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The latest news about the novel coronavirus and COVID-19 in Montana.

Powell County Health Officer Resigns Over COVID-19 Politics

A man wearing a COVID-19 mask.

At least two public health workers across the state have resigned due to disagreements with elected officials and the public over restrictions aimed at keeping the coronavirus pandemic in check. Lori Drumm is a family practitioner at the Deer Lodge Medical clinic and for about another week, Powell County’s public health officer. MTPR’s Aaron Bolton spoke with Drumm about her resignation.
Aaron Bolton You recently announced that you're leaving your position as public health officer for Powell County after a confrontation with some local residents at the Deer Lodge Medical Center, where you work as a family practitioner. I mean, what happened and what was the confrontation about?

Lori Drumm Well, I scheduled a meeting. I was asked to meet with three county commissioners and my public health nurse. To my surprise, right when I was heading out to the meeting I was called by the CEO of Deer Lodge Medical Center and he asked if I was expecting a crowd. Eight to 10 came into the building waving copies of the Constitution. And this really upset our screening process. And we have a secretary up front to ask people not to block the door, several times, I understand, because patients were trying to come in; and they actually blocked the entrance.

Bolton What were they angry about?

Drumm There are very obviously upset by any government officials and I think they've been upset with Governor Bullock directives, which I've been implementing. I think what he's doing is right on. I've been very supportive of that. And I could do more strict things here in Deer Lodge, but I've chosen not to because I think Governor Bullock did a good job of outlining what needs to be done and has been very effective here. You know, we haven't had a case yet, and I've been to council meetings in the community as well. I sat there and listened to them one night, it's mostly about the Constitution and their rights, and we have no right to impose any restrictions in business. A lot of them wanted to keep the bars open till 2:30, not just 11:30, and then that changed to 12:30.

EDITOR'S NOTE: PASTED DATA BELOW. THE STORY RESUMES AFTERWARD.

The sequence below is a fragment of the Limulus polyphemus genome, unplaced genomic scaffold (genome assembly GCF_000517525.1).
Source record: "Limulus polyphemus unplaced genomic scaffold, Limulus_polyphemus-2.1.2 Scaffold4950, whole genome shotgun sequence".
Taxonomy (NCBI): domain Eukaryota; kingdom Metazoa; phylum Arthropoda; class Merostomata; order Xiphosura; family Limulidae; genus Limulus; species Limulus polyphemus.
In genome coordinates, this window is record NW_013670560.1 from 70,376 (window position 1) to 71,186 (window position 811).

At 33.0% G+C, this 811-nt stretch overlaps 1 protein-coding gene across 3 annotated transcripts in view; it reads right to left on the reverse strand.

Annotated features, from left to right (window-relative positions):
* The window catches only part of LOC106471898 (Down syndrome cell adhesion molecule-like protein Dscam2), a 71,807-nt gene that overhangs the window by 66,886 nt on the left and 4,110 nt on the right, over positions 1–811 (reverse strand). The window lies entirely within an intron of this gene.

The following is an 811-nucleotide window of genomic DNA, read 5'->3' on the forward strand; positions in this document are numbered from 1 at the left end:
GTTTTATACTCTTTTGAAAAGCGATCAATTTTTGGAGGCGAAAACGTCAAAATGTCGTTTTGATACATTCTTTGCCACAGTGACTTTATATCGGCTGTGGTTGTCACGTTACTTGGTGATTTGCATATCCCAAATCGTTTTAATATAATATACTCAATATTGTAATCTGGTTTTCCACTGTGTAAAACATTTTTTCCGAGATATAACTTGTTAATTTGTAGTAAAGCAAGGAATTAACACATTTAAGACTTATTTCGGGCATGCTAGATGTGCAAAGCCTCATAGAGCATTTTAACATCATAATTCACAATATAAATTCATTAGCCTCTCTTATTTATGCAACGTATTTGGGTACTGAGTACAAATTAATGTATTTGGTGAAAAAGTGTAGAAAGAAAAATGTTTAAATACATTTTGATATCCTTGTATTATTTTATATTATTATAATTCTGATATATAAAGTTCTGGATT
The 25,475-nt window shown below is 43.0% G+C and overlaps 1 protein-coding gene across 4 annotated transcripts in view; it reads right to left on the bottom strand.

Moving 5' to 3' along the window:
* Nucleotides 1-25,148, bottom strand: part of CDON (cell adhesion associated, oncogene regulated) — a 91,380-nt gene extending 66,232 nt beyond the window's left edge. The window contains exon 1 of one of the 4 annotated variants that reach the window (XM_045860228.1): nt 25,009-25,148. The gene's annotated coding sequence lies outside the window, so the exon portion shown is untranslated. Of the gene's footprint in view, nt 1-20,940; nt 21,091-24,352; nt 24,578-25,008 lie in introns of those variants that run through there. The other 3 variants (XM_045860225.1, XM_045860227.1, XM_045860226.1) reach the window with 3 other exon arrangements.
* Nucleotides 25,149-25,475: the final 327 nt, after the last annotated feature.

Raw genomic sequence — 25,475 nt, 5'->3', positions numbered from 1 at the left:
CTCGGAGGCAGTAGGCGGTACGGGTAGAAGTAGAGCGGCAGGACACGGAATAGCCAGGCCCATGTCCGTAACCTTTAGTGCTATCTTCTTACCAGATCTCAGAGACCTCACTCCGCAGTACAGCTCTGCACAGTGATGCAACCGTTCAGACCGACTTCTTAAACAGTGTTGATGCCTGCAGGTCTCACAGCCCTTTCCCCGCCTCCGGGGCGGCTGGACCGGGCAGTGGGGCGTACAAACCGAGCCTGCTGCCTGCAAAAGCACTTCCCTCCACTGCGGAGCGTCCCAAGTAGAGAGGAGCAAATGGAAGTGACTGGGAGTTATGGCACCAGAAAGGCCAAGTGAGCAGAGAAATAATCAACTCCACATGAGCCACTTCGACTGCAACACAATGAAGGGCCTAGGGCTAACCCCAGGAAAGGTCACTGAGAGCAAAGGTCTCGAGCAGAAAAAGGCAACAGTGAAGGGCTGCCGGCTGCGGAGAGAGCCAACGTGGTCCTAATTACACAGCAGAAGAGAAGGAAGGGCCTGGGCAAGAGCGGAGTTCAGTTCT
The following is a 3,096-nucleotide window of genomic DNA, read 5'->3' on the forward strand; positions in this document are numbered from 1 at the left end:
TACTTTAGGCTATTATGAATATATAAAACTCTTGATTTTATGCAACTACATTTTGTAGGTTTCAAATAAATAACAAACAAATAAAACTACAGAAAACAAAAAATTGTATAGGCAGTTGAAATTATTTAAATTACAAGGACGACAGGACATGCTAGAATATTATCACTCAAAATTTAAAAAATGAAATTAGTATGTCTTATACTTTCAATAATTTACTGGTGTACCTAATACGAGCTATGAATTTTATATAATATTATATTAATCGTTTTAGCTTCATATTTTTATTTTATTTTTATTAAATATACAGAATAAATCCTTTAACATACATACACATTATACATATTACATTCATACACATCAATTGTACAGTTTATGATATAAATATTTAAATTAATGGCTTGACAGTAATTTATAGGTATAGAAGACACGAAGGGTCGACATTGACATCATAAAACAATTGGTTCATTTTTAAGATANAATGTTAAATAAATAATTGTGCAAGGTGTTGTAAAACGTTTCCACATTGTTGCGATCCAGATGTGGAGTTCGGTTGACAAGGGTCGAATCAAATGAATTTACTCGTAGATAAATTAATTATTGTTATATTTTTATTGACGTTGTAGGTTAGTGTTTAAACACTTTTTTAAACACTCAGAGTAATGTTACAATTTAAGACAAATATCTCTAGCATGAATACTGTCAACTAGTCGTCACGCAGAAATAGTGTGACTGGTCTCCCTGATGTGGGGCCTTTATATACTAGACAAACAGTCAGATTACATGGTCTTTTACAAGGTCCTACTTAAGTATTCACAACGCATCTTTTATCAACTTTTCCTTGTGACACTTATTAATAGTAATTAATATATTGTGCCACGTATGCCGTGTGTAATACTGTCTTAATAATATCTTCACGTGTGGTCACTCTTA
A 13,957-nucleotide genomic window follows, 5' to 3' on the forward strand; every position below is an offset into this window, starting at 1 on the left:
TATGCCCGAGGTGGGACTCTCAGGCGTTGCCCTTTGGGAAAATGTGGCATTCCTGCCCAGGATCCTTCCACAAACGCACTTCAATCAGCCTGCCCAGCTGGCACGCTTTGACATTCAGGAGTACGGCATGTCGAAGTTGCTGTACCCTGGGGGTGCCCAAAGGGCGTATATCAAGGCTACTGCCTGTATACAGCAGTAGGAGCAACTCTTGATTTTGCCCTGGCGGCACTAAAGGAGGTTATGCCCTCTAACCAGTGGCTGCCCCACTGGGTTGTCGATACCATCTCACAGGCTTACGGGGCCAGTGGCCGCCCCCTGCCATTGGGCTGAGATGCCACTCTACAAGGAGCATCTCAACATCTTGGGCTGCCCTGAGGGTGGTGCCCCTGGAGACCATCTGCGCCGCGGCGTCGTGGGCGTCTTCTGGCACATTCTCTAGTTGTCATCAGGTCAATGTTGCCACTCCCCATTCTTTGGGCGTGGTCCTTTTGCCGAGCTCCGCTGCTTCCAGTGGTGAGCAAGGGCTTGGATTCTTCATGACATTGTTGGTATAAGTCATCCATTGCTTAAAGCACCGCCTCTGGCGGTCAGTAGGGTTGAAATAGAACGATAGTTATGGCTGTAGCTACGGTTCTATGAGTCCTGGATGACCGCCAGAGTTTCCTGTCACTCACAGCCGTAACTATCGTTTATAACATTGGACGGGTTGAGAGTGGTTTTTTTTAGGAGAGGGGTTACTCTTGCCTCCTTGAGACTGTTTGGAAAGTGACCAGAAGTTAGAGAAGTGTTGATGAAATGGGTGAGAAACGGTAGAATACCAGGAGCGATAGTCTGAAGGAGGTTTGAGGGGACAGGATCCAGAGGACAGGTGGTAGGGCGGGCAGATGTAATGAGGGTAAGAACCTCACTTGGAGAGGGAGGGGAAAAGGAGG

Bolton Why was that confrontation at the medical clinic the last straw for you?

Drumm It's because they actually came to my place of business and disrupted a hospital setting. They blocked the patient's entrance. It just wasn't appropriate to bring their agendas and, you know, an angry, disgruntled kind of crowd to a hospital. I couldn't control that; whether that would happen again. And then would things escalate the next time?

Bolton Do you think public health decisions, like in your case with the canceling of the county fair are being politicized? And what does that mean for the health of the community that you're trying to, you know, as you say, protect?